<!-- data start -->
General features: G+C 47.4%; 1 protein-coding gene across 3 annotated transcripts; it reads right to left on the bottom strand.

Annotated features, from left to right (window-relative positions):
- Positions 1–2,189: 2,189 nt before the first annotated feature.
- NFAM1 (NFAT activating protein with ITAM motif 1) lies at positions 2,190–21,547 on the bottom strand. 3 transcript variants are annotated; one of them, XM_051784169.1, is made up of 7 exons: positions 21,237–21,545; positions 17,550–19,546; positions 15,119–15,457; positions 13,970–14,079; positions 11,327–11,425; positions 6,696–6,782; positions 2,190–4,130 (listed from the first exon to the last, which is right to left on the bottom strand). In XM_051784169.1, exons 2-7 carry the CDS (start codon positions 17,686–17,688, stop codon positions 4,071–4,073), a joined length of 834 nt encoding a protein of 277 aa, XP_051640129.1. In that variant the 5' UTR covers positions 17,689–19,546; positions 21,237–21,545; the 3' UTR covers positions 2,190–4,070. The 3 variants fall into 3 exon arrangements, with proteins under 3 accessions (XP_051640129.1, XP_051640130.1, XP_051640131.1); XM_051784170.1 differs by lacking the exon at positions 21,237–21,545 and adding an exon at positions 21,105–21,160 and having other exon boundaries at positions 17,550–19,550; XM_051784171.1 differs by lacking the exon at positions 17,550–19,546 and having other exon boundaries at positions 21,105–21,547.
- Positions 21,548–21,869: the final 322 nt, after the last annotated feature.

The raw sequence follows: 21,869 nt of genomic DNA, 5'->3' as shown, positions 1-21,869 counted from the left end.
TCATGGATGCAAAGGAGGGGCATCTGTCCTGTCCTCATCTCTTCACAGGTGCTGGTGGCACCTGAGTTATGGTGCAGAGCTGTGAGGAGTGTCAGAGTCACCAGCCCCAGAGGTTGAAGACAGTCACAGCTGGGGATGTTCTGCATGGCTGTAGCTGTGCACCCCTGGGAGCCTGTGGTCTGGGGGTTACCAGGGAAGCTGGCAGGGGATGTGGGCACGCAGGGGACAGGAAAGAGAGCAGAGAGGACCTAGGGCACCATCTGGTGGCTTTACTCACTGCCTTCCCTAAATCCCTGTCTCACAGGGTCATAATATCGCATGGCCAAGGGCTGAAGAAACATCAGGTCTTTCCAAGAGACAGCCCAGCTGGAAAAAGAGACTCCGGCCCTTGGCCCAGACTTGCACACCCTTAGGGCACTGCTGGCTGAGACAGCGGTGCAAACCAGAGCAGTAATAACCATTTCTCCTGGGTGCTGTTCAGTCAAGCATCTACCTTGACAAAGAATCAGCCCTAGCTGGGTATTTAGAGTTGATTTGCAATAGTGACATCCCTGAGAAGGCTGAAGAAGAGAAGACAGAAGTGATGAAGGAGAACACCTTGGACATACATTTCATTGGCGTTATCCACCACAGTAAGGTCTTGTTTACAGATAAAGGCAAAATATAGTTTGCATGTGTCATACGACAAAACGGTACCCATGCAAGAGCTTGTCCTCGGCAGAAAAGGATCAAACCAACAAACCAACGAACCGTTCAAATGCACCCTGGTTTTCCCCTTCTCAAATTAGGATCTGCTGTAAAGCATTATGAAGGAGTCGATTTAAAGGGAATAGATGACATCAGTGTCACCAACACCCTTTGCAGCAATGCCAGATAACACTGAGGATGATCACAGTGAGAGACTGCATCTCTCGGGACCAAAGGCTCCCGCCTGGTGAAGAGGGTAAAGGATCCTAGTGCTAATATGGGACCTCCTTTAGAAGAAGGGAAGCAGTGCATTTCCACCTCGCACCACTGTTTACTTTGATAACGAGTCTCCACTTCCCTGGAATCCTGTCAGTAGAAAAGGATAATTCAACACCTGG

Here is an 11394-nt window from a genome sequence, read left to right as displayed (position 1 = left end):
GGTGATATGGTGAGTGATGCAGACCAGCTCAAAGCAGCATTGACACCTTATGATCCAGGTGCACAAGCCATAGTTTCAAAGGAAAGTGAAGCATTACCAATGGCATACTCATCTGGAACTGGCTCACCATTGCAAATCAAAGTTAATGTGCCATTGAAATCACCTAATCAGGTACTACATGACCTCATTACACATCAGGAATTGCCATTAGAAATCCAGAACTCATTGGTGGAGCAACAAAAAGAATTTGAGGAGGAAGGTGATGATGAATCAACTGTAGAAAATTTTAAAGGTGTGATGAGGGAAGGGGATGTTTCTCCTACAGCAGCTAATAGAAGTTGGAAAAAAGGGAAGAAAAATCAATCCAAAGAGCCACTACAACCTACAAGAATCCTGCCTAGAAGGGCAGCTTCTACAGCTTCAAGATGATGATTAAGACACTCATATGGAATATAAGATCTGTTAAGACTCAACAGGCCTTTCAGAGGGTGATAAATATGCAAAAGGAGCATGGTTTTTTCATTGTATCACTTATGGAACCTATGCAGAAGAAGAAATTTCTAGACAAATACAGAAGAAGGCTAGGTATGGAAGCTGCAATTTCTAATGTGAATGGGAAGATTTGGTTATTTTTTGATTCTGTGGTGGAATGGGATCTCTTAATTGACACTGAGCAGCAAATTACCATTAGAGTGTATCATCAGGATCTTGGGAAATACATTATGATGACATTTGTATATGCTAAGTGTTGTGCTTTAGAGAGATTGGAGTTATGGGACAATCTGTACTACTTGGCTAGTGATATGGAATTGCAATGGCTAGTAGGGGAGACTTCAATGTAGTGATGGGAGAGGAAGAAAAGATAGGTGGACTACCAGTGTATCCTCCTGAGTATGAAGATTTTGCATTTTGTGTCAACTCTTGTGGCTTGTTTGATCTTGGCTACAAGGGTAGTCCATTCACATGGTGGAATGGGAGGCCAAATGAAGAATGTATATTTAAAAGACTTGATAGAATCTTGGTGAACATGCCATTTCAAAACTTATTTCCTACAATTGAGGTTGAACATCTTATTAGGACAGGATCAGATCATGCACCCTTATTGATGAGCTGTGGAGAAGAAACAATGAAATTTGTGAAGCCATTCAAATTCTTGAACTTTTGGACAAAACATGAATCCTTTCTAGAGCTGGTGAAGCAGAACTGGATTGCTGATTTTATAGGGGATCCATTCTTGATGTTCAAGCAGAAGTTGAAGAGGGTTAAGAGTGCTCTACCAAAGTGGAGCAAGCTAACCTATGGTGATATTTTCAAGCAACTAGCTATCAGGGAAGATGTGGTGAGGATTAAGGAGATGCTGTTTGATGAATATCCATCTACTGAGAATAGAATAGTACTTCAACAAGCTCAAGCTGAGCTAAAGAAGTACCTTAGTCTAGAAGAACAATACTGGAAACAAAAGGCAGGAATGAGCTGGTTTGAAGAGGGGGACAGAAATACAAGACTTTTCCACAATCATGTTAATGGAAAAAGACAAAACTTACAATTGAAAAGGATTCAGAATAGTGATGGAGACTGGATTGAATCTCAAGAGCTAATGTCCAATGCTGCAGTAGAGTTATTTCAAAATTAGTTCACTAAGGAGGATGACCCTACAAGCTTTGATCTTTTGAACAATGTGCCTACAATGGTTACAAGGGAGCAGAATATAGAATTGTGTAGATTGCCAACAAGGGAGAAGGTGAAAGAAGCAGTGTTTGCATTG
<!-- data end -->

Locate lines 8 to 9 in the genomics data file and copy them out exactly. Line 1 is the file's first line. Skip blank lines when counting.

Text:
Here is an 11394-nt window from a genome sequence, read left to right as displayed (position 1 = left end):
GGTGATATGGTGAGTGATGCAGACCAGCTCAAAGCAGCATTGACACCTTATGATCCAGGTGCACAAGCCATAGTTTCAAAGGAAAGTGAAGCATTACCAATGGCATACTCATCTGGAACTGGCTCACCATTGCAAATCAAAGTTAATGTGCCATTGAAATCACCTAATCAGGTACTACATGACCTCATTACACATCAGGAATTGCCATTAGAAATCCAGAACTCATTGGTGGAGCAACAAAAAGAATTTGAGGAGGAAGGTGATGATGAATCAACTGTAGAAAATTTTAAAGGTGTGATGAGGGAAGGGGATGTTTCTCCTACAGCAGCTAATAGAAGTTGGAAAAAAGGGAAGAAAAATCAATCCAAAGAGCCACTACAACCTACAAGAATCCTGCCTAGAAGGGCAGCTTCTACAGCTTCAAGATGATGATTAAGACACTCATATGGAATATAAGATCTGTTAAGACTCAACAGGCCTTTCAGAGGGTGATAAATATGCAAAAGGAGCATGGTTTTTTCATTGTATCACTTATGGAACCTATGCAGAAGAAGAAATTTCTAGACAAATACAGAAGAAGGCTAGGTATGGAAGCTGCAATTTCTAATGTGAATGGGAAGATTTGGTTATTTTTTGATTCTGTGGTGGAATGGGATCTCTTAATTGACACTGAGCAGCAAATTACCATTAGAGTGTATCATCAGGATCTTGGGAAATACATTATGATGACATTTGTATATGCTAAGTGTTGTGCTTTAGAGAGATTGGAGTTATGGGACAATCTGTACTACTTGGCTAGTGATATGGAATTGCAATGGCTAGTAGGGGAGACTTCAATGTAGTGATGGGAGAGGAAGAAAAGATAGGTGGACTACCAGTGTATCCTCCTGAGTATGAAGATTTTGCATTTTGTGTCAACTCTTGTGGCTTGTTTGATCTTGGCTACAAGGGTAGTCCATTCACATGGTGGAATGGGAGGCCAAATGAAGAATGTATATTTAAAAGACTTGATAGAATCTTGGTGAACATGCCATTTCAAAACTTATTTCCTACAATTGAGGTTGAACATCTTATTAGGACAGGATCAGATCATGCACCCTTATTGATGAGCTGTGGAGAAGAAACAATGAAATTTGTGAAGCCATTCAAATTCTTGAACTTTTGGACAAAACATGAATCCTTTCTAGAGCTGGTGAAGCAGAACTGGATTGCTGATTTTATAGGGGATCCATTCTTGATGTTCAAGCAGAAGTTGAAGAGGGTTAAGAGTGCTCTACCAAAGTGGAGCAAGCTAACCTATGGTGATATTTTCAAGCAACTAGCTATCAGGGAAGATGTGGTGAGGATTAAGGAGATGCTGTTTGATGAATATCCATCTACTGAGAATAGAATAGTACTTCAACAAGCTCAAGCTGAGCTAAAGAAGTACCTTAGTCTAGAAGAACAATACTGGAAACAAAAGGCAGGAATGAGCTGGTTTGAAGAGGGGGACAGAAATACAAGACTTTTCCACAATCATGTTAATGGAAAAAGACAAAACTTACAATTGAAAAGGATTCAGAATAGTGATGGAGACTGGATTGAATCTCAAGAGCTAATGTCCAATGCTGCAGTAGAGTTATTTCAAAATTAGTTCACTAAGGAGGATGACCCTACAAGCTTTGATCTTTTGAACAATGTGCCTACAATGGTTACAAGGGAGCAGAATATAGAATTGTGTAGATTGCCAACAAGGGAGAAGGTGAAAGAAGCAGTGTTTGCATTG